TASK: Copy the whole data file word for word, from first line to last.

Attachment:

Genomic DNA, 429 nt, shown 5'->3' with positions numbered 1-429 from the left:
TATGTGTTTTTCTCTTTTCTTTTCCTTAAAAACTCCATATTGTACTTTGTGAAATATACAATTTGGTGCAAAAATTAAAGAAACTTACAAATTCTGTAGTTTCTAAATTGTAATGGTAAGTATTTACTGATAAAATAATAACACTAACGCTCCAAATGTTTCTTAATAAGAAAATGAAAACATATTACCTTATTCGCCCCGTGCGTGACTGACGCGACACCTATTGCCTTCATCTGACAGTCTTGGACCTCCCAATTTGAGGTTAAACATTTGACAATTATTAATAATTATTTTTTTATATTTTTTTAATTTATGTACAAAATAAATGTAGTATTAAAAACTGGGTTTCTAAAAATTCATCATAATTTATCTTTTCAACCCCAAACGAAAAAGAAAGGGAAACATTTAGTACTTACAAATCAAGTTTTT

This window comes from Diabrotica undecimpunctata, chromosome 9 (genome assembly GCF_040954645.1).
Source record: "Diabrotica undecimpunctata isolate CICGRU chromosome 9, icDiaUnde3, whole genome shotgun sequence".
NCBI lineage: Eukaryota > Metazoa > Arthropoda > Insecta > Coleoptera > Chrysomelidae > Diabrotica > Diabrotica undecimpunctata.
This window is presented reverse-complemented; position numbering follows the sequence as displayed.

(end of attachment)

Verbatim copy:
Genomic DNA, 429 nt, shown 5'->3' with positions numbered 1-429 from the left:
TATGTGTTTTTCTCTTTTCTTTTCCTTAAAAACTCCATATTGTACTTTGTGAAATATACAATTTGGTGCAAAAATTAAAGAAACTTACAAATTCTGTAGTTTCTAAATTGTAATGGTAAGTATTTACTGATAAAATAATAACACTAACGCTCCAAATGTTTCTTAATAAGAAAATGAAAACATATTACCTTATTCGCCCCGTGCGTGACTGACGCGACACCTATTGCCTTCATCTGACAGTCTTGGACCTCCCAATTTGAGGTTAAACATTTGACAATTATTAATAATTATTTTTTTATATTTTTTTAATTTATGTACAAAATAAATGTAGTATTAAAAACTGGGTTTCTAAAAATTCATCATAATTTATCTTTTCAACCCCAAACGAAAAAGAAAGGGAAACATTTAGTACTTACAAATCAAGTTTTT

This window comes from Diabrotica undecimpunctata, chromosome 9 (genome assembly GCF_040954645.1).
Source record: "Diabrotica undecimpunctata isolate CICGRU chromosome 9, icDiaUnde3, whole genome shotgun sequence".
NCBI lineage: Eukaryota > Metazoa > Arthropoda > Insecta > Coleoptera > Chrysomelidae > Diabrotica > Diabrotica undecimpunctata.
This window is presented reverse-complemented; position numbering follows the sequence as displayed.